Lebanese barter clothes for food | Shaadaab S. Bakht - GulfToday

Lebanese barter clothes for food

Shaadaab S. Bakht

@ShaadaabSBakht

Shaadaab S. Bakht, who worked for famous Indian dailies The Telegraph, The Pioneer, The Sentinel and wrote political commentaries for Tehelka.com, is Gulf Today’s Executive Editor.

Shaadaab S. Bakht, who worked for famous Indian dailies The Telegraph, The Pioneer, The Sentinel and wrote political commentaries for Tehelka.com, is Gulf Today’s Executive Editor.

Clothes

People are bartering outfits for food items. AFP

The sewer of human suffering continues to overflow as we stand and watch. Only the place keeps changing, not the depth of the suffering. Permit me to share with you what is going on in Lebanon.

It was a throbbing evening and she decided to passionately ride the crests that life threw up in an uninterrupted manner.

She decided to look beautiful and got herself a beautiful outfit. But what she didn’t know, like many of us, that life could turn ugly any moment. And we couldn’t do a thing about it.


A mother asked for something to eat in exchange for some of her daughter’s clothes


She also didn’t know that years of crests could turn into a perilous trough just in months. There did come a day in her life when she was forced to offer her outfit in barter for some baby food. I must underline it wasn’t her fault.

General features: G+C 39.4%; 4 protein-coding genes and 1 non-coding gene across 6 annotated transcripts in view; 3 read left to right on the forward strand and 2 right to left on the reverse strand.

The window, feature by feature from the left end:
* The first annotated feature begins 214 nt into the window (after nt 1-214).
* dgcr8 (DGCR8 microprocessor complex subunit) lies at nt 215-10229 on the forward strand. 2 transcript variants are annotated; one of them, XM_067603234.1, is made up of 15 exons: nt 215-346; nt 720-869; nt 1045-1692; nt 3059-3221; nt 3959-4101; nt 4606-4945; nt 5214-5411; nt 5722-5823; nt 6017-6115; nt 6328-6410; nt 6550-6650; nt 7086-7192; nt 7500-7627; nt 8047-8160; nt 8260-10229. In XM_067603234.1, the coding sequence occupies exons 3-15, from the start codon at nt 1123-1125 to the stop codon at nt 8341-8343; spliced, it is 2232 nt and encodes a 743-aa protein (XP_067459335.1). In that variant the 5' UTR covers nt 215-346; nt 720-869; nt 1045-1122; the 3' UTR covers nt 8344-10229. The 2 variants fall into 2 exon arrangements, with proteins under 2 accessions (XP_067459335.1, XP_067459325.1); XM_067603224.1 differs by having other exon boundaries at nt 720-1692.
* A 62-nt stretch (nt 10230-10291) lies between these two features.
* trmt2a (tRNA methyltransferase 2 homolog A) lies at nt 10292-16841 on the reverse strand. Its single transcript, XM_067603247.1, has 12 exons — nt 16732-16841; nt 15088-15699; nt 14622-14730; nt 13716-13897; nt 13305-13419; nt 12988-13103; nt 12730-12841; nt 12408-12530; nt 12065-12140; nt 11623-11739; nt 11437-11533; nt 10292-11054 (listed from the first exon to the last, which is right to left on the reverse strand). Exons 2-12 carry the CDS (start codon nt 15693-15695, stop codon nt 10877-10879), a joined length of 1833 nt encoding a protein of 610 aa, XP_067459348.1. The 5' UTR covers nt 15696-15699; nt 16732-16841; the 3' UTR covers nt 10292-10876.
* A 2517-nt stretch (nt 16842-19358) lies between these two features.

It hurts. It hurts more because she is paying for the misdeeds of the very people who are meant to ensure her joy and not fall from her position of domestic bliss.
Lebanon-barter-1A Lebanese woman checks clothes on a Facebook page. AFP

Tens of thousands of people across the social spectrum have lost their jobs because of Lebanon’s worst economic crisis in decades.

As the Lebanese pound plunged to historic lows in the market, many have reverted to non-cash transactions. On Facebook, a group called “Lebanon barters” has attracted 12,000 users in just two weeks.

Food prices have shot up by 72 per cent since the autumn, the non-governmental Consumer Protection Association said. Hassan Hasna, founder of the “Lebanon barter” page, said he and others started the group as a practical solution “because people no longer had money in hand.”

“But we were surprised by how sad some cases were.” On the page, a mother has asked for something to eat in exchange for some of her five-year-old daughter’s clothes. A third woman said she could provide two food parcels in exchange for cleaning products and anything useful for her children.

We really don’t know when the Lebanese financial crisis will be over, but we all know that the children will be raised on horrific tales of hunger. They will be gathering stories of what their parents went through to bring them up. The fear is their coarse experiences will dry up their tears because when they were shedding them the world looked the other way. And the lack of respect for tears is the first step towards ethical degeneration. And that should leave us worried.

 

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